Well, “flying”…the brave lasses of the U.K. Women’s Royal Navy Services mostly kept their motorcycles on the ground, but the Navy’s choice of lightest weight vintage bikes surely resulted in a little air here and there. WRNS member Joan Burns got clocked by a bobby at 53 mph riding her motorcycle to work. When she joined, the Wrens, as women serving in the WRNS were called, were short on uniforms. So Joan dyed a pair of her own jodhpurs blue and blacked her riding boots. Later, she would deliver vital secret orders to the D Day invasion force. Wren McGeorge earned herself a medal unsuccessfully dodging falling bombs but successfully delivering her despatch. Read on to learn more about the role of women motorcycle despatch riders in WW I and WW II.
Formation of The WRNS a.k.a The Wrens
The first foray of the Wrens into service began in 1917 in World War II. In two short years the force grew to 5,000 before disbanding in 1919 at the end of the war. They were revived again in 1939 to help in WW II and continued all the way til 1993 when they were integrated into the regular navy. The force quickly grew to around 3,000 brave patriots by the end of 1939. By the end of WW II, around 75,000 women served in the Royal Navy as Wrens.
From “Never at Sea” to “Free a Man for the Fleet” to Death at Sea
In WW I, Wrens were limited to duties on land, supporting the navy as cooks, sail makers, and support staff in the intelligence corps, among other tasks, but never at sea. In World War II, the Wrens task lisk expanded. Women could serve as meteorologists, radio operators, and even airplane pilots. Of the 10,000 people working at Bletchley Park to crack the German Engima code, around two thirds were women. Contrary to what some articles will tell you, and in contrast to the slogans, some Wrens did serve as boat crew. In fact, twenty two Wrens died at sea in a single incident when the SS Aguila was sunk by a U Boat en route to Gibraltar.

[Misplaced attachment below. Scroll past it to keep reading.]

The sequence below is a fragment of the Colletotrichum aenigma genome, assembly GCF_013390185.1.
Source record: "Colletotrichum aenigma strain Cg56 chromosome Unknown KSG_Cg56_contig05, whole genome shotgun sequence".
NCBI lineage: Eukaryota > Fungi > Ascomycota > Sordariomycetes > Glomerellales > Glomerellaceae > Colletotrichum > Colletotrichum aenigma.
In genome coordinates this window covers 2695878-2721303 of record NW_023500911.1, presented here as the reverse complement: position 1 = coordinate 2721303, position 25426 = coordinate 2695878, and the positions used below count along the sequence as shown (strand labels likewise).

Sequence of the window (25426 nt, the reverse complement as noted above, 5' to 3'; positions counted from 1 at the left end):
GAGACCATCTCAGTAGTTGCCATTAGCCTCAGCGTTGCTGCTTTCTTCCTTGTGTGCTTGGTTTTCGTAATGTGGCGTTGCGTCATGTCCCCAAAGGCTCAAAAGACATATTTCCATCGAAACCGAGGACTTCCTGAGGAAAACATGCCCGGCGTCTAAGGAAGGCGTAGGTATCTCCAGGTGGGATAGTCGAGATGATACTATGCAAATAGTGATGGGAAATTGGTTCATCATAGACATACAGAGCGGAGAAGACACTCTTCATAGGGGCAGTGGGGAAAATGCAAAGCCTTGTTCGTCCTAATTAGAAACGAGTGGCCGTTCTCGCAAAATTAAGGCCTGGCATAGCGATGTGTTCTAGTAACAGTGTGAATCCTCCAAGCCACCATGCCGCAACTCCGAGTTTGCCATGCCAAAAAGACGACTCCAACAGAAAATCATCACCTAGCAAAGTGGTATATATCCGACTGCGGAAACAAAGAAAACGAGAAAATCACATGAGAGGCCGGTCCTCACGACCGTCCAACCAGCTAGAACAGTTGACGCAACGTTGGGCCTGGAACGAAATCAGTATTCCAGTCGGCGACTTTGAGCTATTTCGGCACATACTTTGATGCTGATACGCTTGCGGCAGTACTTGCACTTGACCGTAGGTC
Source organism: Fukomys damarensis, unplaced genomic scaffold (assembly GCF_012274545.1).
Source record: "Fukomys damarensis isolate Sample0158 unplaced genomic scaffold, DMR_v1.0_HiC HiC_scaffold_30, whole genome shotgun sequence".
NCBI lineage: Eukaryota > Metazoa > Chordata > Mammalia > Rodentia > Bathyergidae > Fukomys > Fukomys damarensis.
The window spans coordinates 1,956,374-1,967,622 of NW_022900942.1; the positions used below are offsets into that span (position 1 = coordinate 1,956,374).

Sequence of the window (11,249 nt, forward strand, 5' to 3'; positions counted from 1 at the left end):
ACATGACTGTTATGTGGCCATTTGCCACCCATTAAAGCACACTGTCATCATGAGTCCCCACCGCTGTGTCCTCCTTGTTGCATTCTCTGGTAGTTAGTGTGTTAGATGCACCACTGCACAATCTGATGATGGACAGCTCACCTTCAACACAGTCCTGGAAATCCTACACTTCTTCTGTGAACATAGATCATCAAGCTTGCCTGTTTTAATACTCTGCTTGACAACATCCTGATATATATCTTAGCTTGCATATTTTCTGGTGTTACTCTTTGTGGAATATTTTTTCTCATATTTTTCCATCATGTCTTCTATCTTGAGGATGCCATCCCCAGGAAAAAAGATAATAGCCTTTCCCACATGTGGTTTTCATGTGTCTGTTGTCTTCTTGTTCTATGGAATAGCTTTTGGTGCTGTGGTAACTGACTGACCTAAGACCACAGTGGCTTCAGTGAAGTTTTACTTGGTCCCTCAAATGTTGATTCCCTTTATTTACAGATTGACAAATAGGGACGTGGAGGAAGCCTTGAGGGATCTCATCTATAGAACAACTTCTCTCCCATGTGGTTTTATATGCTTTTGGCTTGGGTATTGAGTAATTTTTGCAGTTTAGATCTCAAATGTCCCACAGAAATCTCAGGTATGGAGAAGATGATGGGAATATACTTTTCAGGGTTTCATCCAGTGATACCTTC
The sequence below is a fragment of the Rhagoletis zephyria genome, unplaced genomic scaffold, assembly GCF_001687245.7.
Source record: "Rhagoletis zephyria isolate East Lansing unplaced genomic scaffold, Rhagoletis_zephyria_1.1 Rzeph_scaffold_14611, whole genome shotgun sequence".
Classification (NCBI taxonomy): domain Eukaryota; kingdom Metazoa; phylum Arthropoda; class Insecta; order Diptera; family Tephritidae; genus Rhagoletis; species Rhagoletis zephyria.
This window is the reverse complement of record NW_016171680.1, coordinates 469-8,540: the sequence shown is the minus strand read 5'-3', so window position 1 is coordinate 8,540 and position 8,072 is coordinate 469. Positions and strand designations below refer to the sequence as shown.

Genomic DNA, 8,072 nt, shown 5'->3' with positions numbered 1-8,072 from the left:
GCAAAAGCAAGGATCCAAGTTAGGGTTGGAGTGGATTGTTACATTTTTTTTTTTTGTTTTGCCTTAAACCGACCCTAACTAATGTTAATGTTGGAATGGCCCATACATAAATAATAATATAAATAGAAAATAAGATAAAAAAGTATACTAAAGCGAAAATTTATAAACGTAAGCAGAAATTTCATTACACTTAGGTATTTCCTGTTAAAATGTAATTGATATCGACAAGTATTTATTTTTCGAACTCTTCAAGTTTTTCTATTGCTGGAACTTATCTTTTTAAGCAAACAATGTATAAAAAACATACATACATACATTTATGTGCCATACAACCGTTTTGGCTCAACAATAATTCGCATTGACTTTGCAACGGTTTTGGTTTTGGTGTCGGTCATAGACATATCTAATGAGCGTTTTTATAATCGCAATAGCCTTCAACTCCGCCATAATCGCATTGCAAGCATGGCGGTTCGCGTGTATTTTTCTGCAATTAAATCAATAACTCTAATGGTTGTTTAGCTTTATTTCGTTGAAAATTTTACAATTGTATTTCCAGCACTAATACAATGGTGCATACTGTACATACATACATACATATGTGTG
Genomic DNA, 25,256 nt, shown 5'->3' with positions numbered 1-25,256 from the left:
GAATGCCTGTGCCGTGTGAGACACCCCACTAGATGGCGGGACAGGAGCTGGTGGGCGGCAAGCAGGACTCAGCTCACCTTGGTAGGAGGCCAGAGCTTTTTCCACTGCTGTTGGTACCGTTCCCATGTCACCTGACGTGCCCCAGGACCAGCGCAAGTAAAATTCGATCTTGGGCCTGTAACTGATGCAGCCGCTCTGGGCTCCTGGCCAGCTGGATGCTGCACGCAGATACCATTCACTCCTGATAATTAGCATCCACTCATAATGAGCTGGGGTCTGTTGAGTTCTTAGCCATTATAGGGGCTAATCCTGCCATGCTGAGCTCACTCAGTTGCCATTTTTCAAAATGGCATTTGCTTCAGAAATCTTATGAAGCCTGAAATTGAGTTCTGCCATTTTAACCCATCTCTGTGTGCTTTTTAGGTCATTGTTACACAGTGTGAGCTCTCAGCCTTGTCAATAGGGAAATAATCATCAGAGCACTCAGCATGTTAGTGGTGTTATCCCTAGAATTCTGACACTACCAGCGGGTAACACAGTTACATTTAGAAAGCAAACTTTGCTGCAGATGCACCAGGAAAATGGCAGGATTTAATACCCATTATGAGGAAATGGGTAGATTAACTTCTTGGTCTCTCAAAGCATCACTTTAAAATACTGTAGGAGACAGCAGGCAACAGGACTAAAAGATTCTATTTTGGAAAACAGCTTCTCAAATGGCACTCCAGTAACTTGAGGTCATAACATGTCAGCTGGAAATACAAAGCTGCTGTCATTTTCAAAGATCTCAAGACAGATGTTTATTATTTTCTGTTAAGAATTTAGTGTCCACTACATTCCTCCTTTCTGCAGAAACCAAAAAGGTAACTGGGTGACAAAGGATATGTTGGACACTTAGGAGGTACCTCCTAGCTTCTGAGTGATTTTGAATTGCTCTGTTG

Women Motorcycle Despatch Riders
Radio communications in WW I and WW II were not what they are today. Signals were not as reliable. And while the British scrambled to crack codes, they knew their foes would do the same with any intercepted radio message. Consequently, motorcycle despatch riders were an important method of communication during the wars. Men served as despatch riders, but under UK leadership new women could ride too. They began by recruiting the top competition riders of the day. They needed women who were fast, fearless, and good mechanics to boot. When they ran out of expert riders to recruit, the Wrens began training new women motorcyclists.
A Dangerous Race
The Wrens were kept away from battlefronts, but they still risked their lives in service to their country. Over 300 Wrens died in WW I and WW II. Around 100 died while serving as despatch riders. Many were decorated for their dedication and their heroic and fearless service.
Wren McGeorge received the British Empire Medal. McGeorge was serving in the town of Plymouth. She was tasked with carrying an urgent message from one command center to another on her motorcycle as quickly as possible. Normally, racing through city streets at top speed involves some degree of peril. As McGeroge could tell you, that degree of peril rises incrementally when you have to run the course with bombs falling all around you.
Fortunately for McGeorge and the war effort, the bomb that destroyed her motorcycle miraculously left her with only minor injuries. Without a second thought, McGeorge valiantly sprinted the remaining half mile on foot and delivered the message. And then volunteered to go right back out. Many other Wrens risked life and limb racing around London during the Battle of Britain. Their legacy is celebrated by several organizations. For more information, you can check out the Association of Wrens at Wrens.org.uk.
More Women In Motorcycle History
We’ve got more tales of the bold and brassy pioneering women of the early days of motorcycling. Check out the Van Buren Sisters‘ tale of riding across America when they were not even allowed to wear pants. Or Bessie Stringfield, a black woman who rode fearlessly through the American south near the turn of the century. Or Della Crewe, who rode all around Central America when the motorcycle was a new invention. We’ve got stories about crazy pioneering guys too – like Fritz Von Opel who strapped a rocket to his motorcycle or Glenn Curtiss who rigged his with a blimp engine. And of course, the legendary Burt Munro who tinkered with his 1920 Indian for around 40 years before setting a unbroken land speed record on it. Or bookmark this for later and just go riding now. Have fun, and keep the rubber side down!